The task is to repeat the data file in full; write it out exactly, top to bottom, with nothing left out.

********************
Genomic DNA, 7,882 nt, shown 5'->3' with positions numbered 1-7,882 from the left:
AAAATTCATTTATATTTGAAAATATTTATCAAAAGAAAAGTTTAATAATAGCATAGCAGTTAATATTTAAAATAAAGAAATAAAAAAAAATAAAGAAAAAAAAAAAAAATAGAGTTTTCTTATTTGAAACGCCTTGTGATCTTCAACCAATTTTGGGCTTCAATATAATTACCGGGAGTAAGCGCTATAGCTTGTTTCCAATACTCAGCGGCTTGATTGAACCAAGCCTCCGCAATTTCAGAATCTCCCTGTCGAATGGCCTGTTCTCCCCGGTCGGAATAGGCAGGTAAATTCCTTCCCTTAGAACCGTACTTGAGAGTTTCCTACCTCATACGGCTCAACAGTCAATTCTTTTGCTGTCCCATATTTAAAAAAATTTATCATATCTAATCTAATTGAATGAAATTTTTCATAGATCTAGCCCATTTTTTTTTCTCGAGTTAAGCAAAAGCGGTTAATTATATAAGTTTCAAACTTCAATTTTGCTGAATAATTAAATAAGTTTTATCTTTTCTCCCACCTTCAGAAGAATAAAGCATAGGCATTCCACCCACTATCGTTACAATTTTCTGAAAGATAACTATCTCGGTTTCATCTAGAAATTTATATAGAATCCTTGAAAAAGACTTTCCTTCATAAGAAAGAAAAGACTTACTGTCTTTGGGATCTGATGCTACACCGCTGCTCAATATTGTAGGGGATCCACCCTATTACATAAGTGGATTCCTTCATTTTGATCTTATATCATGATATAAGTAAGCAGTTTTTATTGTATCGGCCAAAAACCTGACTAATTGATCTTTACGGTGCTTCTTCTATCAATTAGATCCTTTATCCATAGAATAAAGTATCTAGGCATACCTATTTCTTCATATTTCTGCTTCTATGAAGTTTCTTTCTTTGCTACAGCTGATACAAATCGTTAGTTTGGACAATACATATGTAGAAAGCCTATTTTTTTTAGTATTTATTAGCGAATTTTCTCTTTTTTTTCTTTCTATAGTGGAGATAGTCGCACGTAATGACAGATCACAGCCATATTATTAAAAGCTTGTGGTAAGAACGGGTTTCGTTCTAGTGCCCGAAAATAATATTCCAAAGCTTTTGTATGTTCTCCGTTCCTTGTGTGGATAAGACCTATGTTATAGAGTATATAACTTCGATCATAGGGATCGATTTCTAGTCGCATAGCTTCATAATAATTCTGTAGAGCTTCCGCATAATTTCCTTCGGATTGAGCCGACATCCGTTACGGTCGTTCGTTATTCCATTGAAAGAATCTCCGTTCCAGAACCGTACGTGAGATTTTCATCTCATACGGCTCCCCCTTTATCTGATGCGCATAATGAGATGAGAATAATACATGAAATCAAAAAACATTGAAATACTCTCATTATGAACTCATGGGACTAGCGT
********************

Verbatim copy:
Genomic DNA, 7,882 nt, shown 5'->3' with positions numbered 1-7,882 from the left:
AAAATTCATTTATATTTGAAAATATTTATCAAAAGAAAAGTTTAATAATAGCATAGCAGTTAATATTTAAAATAAAGAAATAAAAAAAAATAAAGAAAAAAAAAAAAAATAGAGTTTTCTTATTTGAAACGCCTTGTGATCTTCAACCAATTTTGGGCTTCAATATAATTACCGGGAGTAAGCGCTATAGCTTGTTTCCAATACTCAGCGGCTTGATTGAACCAAGCCTCCGCAATTTCAGAATCTCCCTGTCGAATGGCCTGTTCTCCCCGGTCGGAATAGGCAGGTAAATTCCTTCCCTTAGAACCGTACTTGAGAGTTTCCTACCTCATACGGCTCAACAGTCAATTCTTTTGCTGTCCCATATTTAAAAAAATTTATCATATCTAATCTAATTGAATGAAATTTTTCATAGATCTAGCCCATTTTTTTTTCTCGAGTTAAGCAAAAGCGGTTAATTATATAAGTTTCAAACTTCAATTTTGCTGAATAATTAAATAAGTTTTATCTTTTCTCCCACCTTCAGAAGAATAAAGCATAGGCATTCCACCCACTATCGTTACAATTTTCTGAAAGATAACTATCTCGGTTTCATCTAGAAATTTATATAGAATCCTTGAAAAAGACTTTCCTTCATAAGAAAGAAAAGACTTACTGTCTTTGGGATCTGATGCTACACCGCTGCTCAATATTGTAGGGGATCCACCCTATTACATAAGTGGATTCCTTCATTTTGATCTTATATCATGATATAAGTAAGCAGTTTTTATTGTATCGGCCAAAAACCTGACTAATTGATCTTTACGGTGCTTCTTCTATCAATTAGATCCTTTATCCATAGAATAAAGTATCTAGGCATACCTATTTCTTCATATTTCTGCTTCTATGAAGTTTCTTTCTTTGCTACAGCTGATACAAATCGTTAGTTTGGACAATACATATGTAGAAAGCCTATTTTTTTTAGTATTTATTAGCGAATTTTCTCTTTTTTTTCTTTCTATAGTGGAGATAGTCGCACGTAATGACAGATCACAGCCATATTATTAAAAGCTTGTGGTAAGAACGGGTTTCGTTCTAGTGCCCGAAAATAATATTCCAAAGCTTTTGTATGTTCTCCGTTCCTTGTGTGGATAAGACCTATGTTATAGAGTATATAACTTCGATCATAGGGATCGATTTCTAGTCGCATAGCTTCATAATAATTCTGTAGAGCTTCCGCATAATTTCCTTCGGATTGAGCCGACATCCGTTACGGTCGTTCGTTATTCCATTGAAAGAATCTCCGTTCCAGAACCGTACGTGAGATTTTCATCTCATACGGCTCCCCCTTTATCTGATGCGCATAATGAGATGAGAATAATACATGAAATCAAAAAACATTGAAATACTCTCATTATGAACTCATGGGACTAGCGT